Trustee visit to Kenya September 2015

Kevin Collins and Rob Thacker, Trustees of The Soma Leo Foundation visited western Kenya, and in particular Nyiera, at the end of September.

Nyiera is the site of the Soma Leo Academy, a school the charity built and established during 2015. Nyiera is little more than a collection of 25 houses and neighbours Osieko, a community of some 2,000 people at the end of a west bound road on the shores of Lake Victoria. With the lake waters on one side, and otherwise bordered by marshes, the Osieko area is isolated, both geographically and commercially.

The warmth and enthusiasm of the welcome Kevin and Rob received when arriving close to the school was exceptional. The natural ease of the children’s engagement and curiosity (most having never before seen someone who didn’t have dark skin) set the tone for a fabulous visit. The parade up to the school was full of dancing, drumming, whistles, singing and ululations – an all embracing cascade of colour, noise and movement.

A primary purpose of the visit was to establish how best to develop the new school, understand how we can support other schools in the area and how to help the wider community.

The Soma Leo Academy is dedicated to providing exceptional educational opportunity to the most deprived children in the area, with 30 current students mostly aged between 3 and 5. During the visit Kevin and Rob visited other schools, both “private” and government run community schools. Many schools are cramped with no electricity and with little or no learning resources available. We visited one school that had 100 children in a single classroom measuring 4m by 8m.

The community’s economy is based around fishing and sand reclamation from the lake. The paddle boats used have very limited range. Available fish stocks within this range have depreciated markedly in recent years due to the impact of the introduction of Nile Perch to the lake some 50 years ago and general in-shore over-fishing. Kevin and Rob helped pull a net ashore, joining the fishermen for the last 30 minutes of the 3+ hours it took to haul in. The tiny size of the catch was devastating given the effort expended, the number of fishermen involved and the fact that they also needed to pay rent on the boats and nets used. The haul would not have fed the fishermens’ families, never mind generate commercial revenue.

The local economy provides little income for the area and accordingly most people live at or below the poverty line. AIDS has had a catastrophic effect on the demographics, with many young children orphaned. Very few houses have electricity, drinking water is sourced from the lake and can be of poor quality. Malnourishment and diabetes are common due to the lack of a consistent balanced diet. Illiteracy is widespread, including amongst those who have on occasion attended school.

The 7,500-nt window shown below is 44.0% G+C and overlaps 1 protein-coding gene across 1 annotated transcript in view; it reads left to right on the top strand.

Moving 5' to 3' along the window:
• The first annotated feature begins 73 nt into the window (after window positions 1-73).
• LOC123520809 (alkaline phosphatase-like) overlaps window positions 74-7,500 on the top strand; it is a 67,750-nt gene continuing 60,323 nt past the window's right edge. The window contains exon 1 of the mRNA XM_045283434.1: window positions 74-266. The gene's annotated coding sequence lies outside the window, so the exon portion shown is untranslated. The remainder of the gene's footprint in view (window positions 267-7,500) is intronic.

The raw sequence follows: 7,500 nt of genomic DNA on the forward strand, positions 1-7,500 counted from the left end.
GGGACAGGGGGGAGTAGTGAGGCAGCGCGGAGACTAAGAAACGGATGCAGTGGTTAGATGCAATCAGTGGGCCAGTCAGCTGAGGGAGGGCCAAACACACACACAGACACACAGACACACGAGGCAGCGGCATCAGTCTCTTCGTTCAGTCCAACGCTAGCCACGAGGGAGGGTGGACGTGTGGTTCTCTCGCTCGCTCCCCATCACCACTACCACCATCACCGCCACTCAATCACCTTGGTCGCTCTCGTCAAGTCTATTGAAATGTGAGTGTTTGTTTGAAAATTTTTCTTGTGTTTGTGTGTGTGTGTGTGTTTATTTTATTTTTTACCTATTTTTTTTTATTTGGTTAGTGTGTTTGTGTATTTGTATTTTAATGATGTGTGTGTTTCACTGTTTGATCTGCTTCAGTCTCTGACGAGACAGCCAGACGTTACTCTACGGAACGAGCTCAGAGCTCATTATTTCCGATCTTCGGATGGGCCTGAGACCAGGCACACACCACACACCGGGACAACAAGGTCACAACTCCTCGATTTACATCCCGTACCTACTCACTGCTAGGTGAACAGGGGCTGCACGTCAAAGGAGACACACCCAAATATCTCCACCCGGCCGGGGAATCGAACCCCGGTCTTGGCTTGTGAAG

But the trip was also uplifting. It is clear The Soma Leo Foundation can have a positive impact on the children in the Osieko area and the wider community. We delivered four laptops to our school, which had been donated by Ipswich School. We are currently preparing a shipment of further laptops and an extensive range of reading and exercise books, also donated by Ipswich School.

During our trip we had the great fortune to have a meeting with Mama Sarah Obama, the woman President Barack Obama refers to as “Granny Sarah”. She lives in Kogelo, a village about 40kms from Osieko, and from where she runs her own education foundation and children’s orphanage. We are now exploring ways in which our foundations can work together.

Soma Leo’s logistics partner, Crown Relocations, will be shipping a container to Mombasa for us later in the year. Based on our visit we know that adding clothes and toys to our shipment will have a huge beneficial impact. We will be organising collections from our supporters to put this together.

The funding requirements for the school are clear. We need to achieve higher income levels to move forward to the next phase and to be able to afford to open a second classroom for slightly older children. Our aim is to achieve this in January, in readiness for the new academic year. In the meantime we will fund the existing arrangement from the charity’s resources and have 30 well nourished underprivileged kids receiving an excellent education.

The hospitality of our hosts and the warm engagement of the children was wonderful. Kevin and Rob learnt that here is a community in a desperate situation but with unrelenting hope. Samwel Manda, the charity’s leader in Kenya, is a tireless advocate for improving his community. The opportunity for improvement is huge. Developing self-reliance through education, nourishment and support are achievable goals for Soma Leo.